...s to make students feel bad and unworthy. People with lower levels of self-esteem attempt to deal with their flaws to be accepted (Brown & Dutton, 1995)
Expectations
Participants with high self esteem and no exposure to stereotype threat will perform the highest on task performance. Several studies in the past have shown that people have a general inclination to self-enhance, and this inclination is especially strong for those with greater levels of self-esteem (Tesser, 1988). For instance, people with higher self-esteem (as opposed to those with lower self-esteem) are more likely to present themselves in an overly positive achievement (Baumeister, 2003) and to perceive positive evaluators as more accurate than negative evaluators (Bosson & Swann, 1999). Participants with low self esteem and exposure to stereotype threat will perform the lowest on task performance.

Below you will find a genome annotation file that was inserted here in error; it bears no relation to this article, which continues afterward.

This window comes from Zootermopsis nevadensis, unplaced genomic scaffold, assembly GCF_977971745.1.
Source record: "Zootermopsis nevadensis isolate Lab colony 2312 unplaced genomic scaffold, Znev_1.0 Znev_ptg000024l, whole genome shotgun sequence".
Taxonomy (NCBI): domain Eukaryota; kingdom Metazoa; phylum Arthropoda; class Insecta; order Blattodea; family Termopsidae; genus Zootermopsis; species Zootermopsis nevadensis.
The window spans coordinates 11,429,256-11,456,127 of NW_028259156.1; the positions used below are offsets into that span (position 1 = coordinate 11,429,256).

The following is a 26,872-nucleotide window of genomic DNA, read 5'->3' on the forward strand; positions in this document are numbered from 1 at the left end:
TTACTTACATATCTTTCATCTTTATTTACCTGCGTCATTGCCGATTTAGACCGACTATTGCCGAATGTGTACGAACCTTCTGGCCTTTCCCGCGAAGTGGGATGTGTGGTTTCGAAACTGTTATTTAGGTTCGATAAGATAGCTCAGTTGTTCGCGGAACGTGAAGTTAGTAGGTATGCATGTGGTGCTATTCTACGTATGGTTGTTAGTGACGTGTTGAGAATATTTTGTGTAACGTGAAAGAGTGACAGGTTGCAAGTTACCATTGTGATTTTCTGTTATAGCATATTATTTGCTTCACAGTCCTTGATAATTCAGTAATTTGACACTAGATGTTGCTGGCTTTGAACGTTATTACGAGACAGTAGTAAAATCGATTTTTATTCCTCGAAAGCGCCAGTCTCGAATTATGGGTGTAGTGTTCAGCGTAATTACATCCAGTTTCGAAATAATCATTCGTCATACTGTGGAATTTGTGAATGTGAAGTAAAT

Need Writing Help?

Get feedback on grammar, clarity, concision and logic instantly.

Check your paper »

The Effect of Self-Esteem and Stereotype on Task Performance Essay examples

- There have been many studies done on task performance that have indicated that many factors can affect task performance. In this study, we are going to focus on how self-esteem and stereotype threat affect task performance. This topic is very important to study because it will help us understand about how our performance is affected by self-esteem and stereotype threat. At some point in our lives our performance is been measured, in daily activities as job, school and in sport. When one measures task performance, people should be aware if other thing affects their performance....   [tags: Psychology]

Strong Essays
4051 words (11.6 pages)

Essay on The Effect of Feedback on Performance and Self-Concept